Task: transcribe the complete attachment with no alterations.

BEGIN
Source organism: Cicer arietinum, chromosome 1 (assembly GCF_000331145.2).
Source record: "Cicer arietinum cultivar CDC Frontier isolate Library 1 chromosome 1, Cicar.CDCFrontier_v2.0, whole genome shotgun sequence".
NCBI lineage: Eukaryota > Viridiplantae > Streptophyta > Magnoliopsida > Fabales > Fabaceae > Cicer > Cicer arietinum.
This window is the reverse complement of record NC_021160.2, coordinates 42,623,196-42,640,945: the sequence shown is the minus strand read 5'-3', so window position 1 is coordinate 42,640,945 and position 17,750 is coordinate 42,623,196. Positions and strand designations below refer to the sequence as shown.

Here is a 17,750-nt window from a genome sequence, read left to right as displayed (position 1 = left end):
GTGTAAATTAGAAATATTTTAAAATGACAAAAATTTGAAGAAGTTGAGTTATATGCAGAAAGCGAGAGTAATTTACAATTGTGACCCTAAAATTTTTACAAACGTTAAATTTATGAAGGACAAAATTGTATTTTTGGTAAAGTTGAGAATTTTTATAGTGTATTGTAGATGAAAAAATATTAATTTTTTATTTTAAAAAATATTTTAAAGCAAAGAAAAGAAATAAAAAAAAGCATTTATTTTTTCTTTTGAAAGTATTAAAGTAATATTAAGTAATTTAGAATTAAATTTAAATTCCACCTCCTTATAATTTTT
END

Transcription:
Source organism: Cicer arietinum, chromosome 1 (assembly GCF_000331145.2).
Source record: "Cicer arietinum cultivar CDC Frontier isolate Library 1 chromosome 1, Cicar.CDCFrontier_v2.0, whole genome shotgun sequence".
NCBI lineage: Eukaryota > Viridiplantae > Streptophyta > Magnoliopsida > Fabales > Fabaceae > Cicer > Cicer arietinum.
This window is the reverse complement of record NC_021160.2, coordinates 42,623,196-42,640,945: the sequence shown is the minus strand read 5'-3', so window position 1 is coordinate 42,640,945 and position 17,750 is coordinate 42,623,196. Positions and strand designations below refer to the sequence as shown.

Here is a 17,750-nt window from a genome sequence, read left to right as displayed (position 1 = left end):
GTGTAAATTAGAAATATTTTAAAATGACAAAAATTTGAAGAAGTTGAGTTATATGCAGAAAGCGAGAGTAATTTACAATTGTGACCCTAAAATTTTTACAAACGTTAAATTTATGAAGGACAAAATTGTATTTTTGGTAAAGTTGAGAATTTTTATAGTGTATTGTAGATGAAAAAATATTAATTTTTTATTTTAAAAAATATTTTAAAGCAAAGAAAAGAAATAAAAAAAAGCATTTATTTTTTCTTTTGAAAGTATTAAAGTAATATTAAGTAATTTAGAATTAAATTTAAATTCCACCTCCTTATAATTTTT